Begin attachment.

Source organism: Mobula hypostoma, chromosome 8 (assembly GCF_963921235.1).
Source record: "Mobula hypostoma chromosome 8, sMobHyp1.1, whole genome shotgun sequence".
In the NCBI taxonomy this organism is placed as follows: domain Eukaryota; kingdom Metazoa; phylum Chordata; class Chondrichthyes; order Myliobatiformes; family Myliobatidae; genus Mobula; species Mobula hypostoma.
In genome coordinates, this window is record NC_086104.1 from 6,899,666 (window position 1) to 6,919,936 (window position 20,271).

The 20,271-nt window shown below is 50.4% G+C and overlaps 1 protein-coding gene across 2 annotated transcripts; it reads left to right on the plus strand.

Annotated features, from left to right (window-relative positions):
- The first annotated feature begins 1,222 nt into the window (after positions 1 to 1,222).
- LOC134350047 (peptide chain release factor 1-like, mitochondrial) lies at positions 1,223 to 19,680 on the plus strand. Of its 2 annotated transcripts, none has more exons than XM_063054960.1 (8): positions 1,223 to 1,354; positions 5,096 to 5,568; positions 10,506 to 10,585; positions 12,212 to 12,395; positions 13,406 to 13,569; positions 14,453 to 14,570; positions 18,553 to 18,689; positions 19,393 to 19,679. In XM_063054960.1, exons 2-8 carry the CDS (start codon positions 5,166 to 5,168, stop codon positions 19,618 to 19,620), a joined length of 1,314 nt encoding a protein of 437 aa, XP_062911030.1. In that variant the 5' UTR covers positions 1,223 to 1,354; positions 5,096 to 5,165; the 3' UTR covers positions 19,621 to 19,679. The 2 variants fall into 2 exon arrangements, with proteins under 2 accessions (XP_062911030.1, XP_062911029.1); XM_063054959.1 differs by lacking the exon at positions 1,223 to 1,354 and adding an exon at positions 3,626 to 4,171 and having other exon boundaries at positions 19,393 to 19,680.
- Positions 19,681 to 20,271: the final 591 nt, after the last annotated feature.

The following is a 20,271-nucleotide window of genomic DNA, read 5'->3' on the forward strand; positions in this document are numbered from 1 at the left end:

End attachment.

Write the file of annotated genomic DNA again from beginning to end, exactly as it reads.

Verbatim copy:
Source organism: Mobula hypostoma, chromosome 8 (assembly GCF_963921235.1).
Source record: "Mobula hypostoma chromosome 8, sMobHyp1.1, whole genome shotgun sequence".
In the NCBI taxonomy this organism is placed as follows: domain Eukaryota; kingdom Metazoa; phylum Chordata; class Chondrichthyes; order Myliobatiformes; family Myliobatidae; genus Mobula; species Mobula hypostoma.
In genome coordinates, this window is record NC_086104.1 from 6,899,666 (window position 1) to 6,919,936 (window position 20,271).

The 20,271-nt window shown below is 50.4% G+C and overlaps 1 protein-coding gene across 2 annotated transcripts; it reads left to right on the plus strand.

Annotated features, from left to right (window-relative positions):
- The first annotated feature begins 1,222 nt into the window (after positions 1 to 1,222).
- LOC134350047 (peptide chain release factor 1-like, mitochondrial) lies at positions 1,223 to 19,680 on the plus strand. Of its 2 annotated transcripts, none has more exons than XM_063054960.1 (8): positions 1,223 to 1,354; positions 5,096 to 5,568; positions 10,506 to 10,585; positions 12,212 to 12,395; positions 13,406 to 13,569; positions 14,453 to 14,570; positions 18,553 to 18,689; positions 19,393 to 19,679. In XM_063054960.1, exons 2-8 carry the CDS (start codon positions 5,166 to 5,168, stop codon positions 19,618 to 19,620), a joined length of 1,314 nt encoding a protein of 437 aa, XP_062911030.1. In that variant the 5' UTR covers positions 1,223 to 1,354; positions 5,096 to 5,165; the 3' UTR covers positions 19,621 to 19,679. The 2 variants fall into 2 exon arrangements, with proteins under 2 accessions (XP_062911030.1, XP_062911029.1); XM_063054959.1 differs by lacking the exon at positions 1,223 to 1,354 and adding an exon at positions 3,626 to 4,171 and having other exon boundaries at positions 19,393 to 19,680.
- Positions 19,681 to 20,271: the final 591 nt, after the last annotated feature.

The following is a 20,271-nucleotide window of genomic DNA, read 5'->3' on the forward strand; positions in this document are numbered from 1 at the left end: